Austin Bonsai Society

April 2000

President's Column

Alisan Clarke

Time to remember the Lone Star convention. Be sure to sign up soon and save money. Our April guest is Mas Imazumi, who is bringing his own special tree for the lecture/demo. Thursday night will be a self paced study/ workshop with Mas. Sign up early to reserve your place.

Start thinking now about your trees for our club show. With this wonderful rain, be sure to get your grooming done early.

Elaine is again doing a column on our Texas permanent collection. We will vote on this in May.

Our fourth Wednesday study group will be meeting again this month with deciduous trees, the working with and pruning of them.

Mark your calendars. We'll see you there!

General Meeting Minutes

Our president, Alisan Clarke, called our meeting to order swiftly, had announcements from Pat Ware concerning the Directories now being passed out, Elaine White asking everyone to read the article in the newsletter so we all will be better informed about the proposed bonsai exhibit, and Chuck Ware who reminds us all to get our registrations in for the Corpus Convention, thanked our refreshment committee and proceeded to our program. Our guest speaker, Kathy Shaner, gave us a very interesting demonstration on a green mound juniper. Our president was especially pleased, as she was the one who won it in the raffle. The club was provided this gifted speaker thru the Jerry Henderson Memorial.

Mas Imazumi

Mas was born in the United States, but spent his early childhood years in Japan. He returned to the United States and served in the U.S.Army. After his discharge, he began his career as a landscape gardener specializing in Japanese gardens in California's greater bay area. Over 48 years ago, he began the study of bonsai under the late master, Homei Iseyama. With Mr. Iseyama's encouragement, he began demonstrating bonsai techniques at various Japanese bonsai exhibits. He was the first to do so in Northern California.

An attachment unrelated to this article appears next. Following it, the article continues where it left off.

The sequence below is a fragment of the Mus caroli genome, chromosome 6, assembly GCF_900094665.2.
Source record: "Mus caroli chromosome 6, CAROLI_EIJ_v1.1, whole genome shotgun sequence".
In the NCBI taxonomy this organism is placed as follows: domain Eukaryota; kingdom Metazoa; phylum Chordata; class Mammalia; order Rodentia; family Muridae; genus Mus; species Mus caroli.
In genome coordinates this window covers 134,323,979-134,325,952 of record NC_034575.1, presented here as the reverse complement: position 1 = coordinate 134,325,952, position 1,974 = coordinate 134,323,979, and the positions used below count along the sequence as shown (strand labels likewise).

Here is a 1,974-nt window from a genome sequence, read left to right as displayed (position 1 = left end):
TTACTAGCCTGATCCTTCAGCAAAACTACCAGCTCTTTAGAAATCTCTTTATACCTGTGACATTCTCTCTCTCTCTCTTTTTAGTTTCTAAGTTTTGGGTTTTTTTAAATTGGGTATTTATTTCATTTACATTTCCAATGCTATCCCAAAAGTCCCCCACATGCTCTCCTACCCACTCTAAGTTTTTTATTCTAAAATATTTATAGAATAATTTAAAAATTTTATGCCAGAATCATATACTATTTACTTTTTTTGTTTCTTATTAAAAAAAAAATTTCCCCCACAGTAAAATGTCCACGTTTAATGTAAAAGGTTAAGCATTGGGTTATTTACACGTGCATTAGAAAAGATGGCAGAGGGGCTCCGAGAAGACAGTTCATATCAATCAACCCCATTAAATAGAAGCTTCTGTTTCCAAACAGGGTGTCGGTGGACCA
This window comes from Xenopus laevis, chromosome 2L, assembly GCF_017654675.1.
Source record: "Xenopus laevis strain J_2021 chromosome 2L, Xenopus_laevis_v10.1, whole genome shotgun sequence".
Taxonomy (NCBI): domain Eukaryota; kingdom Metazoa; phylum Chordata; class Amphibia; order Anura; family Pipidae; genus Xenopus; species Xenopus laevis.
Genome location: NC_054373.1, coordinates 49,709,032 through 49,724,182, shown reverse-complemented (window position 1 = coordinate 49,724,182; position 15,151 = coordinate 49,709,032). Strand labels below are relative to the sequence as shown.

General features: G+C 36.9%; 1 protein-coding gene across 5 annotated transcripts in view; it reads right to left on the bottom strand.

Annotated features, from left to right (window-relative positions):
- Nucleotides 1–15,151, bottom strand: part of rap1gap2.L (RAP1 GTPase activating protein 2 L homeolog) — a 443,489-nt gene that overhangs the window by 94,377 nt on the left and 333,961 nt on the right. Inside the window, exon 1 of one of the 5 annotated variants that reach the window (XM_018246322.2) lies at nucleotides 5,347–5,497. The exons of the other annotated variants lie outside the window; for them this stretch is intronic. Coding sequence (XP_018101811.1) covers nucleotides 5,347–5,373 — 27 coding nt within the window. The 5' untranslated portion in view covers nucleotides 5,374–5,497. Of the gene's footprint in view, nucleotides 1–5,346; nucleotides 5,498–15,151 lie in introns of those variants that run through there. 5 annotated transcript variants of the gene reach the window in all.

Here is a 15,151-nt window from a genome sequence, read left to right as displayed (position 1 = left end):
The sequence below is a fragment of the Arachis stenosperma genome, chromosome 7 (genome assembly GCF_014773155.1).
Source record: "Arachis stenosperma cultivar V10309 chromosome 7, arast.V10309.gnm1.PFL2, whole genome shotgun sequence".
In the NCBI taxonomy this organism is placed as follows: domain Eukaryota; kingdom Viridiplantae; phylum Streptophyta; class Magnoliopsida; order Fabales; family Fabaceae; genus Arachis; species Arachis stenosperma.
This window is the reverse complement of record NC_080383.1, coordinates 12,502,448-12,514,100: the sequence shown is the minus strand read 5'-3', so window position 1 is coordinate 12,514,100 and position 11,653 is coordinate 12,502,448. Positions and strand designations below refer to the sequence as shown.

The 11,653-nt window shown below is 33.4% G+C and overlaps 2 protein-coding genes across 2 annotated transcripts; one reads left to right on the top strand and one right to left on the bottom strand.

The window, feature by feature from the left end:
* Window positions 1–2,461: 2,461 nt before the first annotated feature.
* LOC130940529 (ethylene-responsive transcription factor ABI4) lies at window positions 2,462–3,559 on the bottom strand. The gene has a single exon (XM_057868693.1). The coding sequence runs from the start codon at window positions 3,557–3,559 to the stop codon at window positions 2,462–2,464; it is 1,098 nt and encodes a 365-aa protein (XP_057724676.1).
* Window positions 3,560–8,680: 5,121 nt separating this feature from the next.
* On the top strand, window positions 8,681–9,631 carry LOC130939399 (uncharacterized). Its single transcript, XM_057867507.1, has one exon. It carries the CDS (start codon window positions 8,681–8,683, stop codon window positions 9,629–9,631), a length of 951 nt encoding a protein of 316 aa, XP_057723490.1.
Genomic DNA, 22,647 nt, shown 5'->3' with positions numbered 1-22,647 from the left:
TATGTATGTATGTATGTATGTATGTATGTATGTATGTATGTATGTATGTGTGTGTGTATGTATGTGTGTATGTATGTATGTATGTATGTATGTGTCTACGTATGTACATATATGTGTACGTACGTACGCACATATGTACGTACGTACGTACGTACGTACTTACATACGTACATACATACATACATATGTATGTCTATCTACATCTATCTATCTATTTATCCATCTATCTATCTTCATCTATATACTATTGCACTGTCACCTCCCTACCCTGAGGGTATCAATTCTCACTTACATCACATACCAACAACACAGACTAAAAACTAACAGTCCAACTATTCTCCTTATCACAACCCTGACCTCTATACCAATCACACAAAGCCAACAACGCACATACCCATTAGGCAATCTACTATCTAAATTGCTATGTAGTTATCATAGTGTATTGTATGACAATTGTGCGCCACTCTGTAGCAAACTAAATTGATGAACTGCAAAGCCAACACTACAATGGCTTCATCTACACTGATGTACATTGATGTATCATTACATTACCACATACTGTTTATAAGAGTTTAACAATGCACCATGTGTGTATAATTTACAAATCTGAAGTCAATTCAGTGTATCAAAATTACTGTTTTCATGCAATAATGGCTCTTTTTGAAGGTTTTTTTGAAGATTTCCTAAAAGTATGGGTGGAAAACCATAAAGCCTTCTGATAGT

Currently, he is an instructor for a number of bonsai clubs in Central and Northern California, where he gives workshops and demonstrations. He travels extensively in the United States and Italy - judging bonsai, giving demonstrations and leading workshops. Additionally, He has arranged tours to Japan for bonsai and sight-seeing trips.

He has served in various capacities on the Board of Trustees of the Golden State Bonsai Federation and on the Editorial Board of Golden Statements for almost 6 years. He has also served on the Board of Directors of the American Bonsai Society and wrote articles for their Journal. Presently, he is a regular contributor to Bonsai: Arte e Natura, Italy's bonsai magazine. He is, also, an active member of several bonsai clubs in the bay area.

Workshop April 13, 2000

Besides a lecture/demo on our normal meeting night of April 12, 2000, Mas Imazumi will be conducting a workshop the following night. It will cost $20.00 and you bring your own tree. We have sent invitations to 5 clubs that might be interested in this gentleman.
There will only be 8 participants!
Contact Pat Ware 847-2514 NOW!

Things learned at Garden Council Meeting

  • April 1 & 2 Cactus & Succulent Show
  • April 7 History of Plant Dying
    (if you bring eggs, you can dye them with plants!)
  • April 8 & 9 at the Wildflower Center
    Herb Festival
  • April 9 Iris Show
  • April 29 & 30 at the Wildflower Center
    Ethnobotany Festival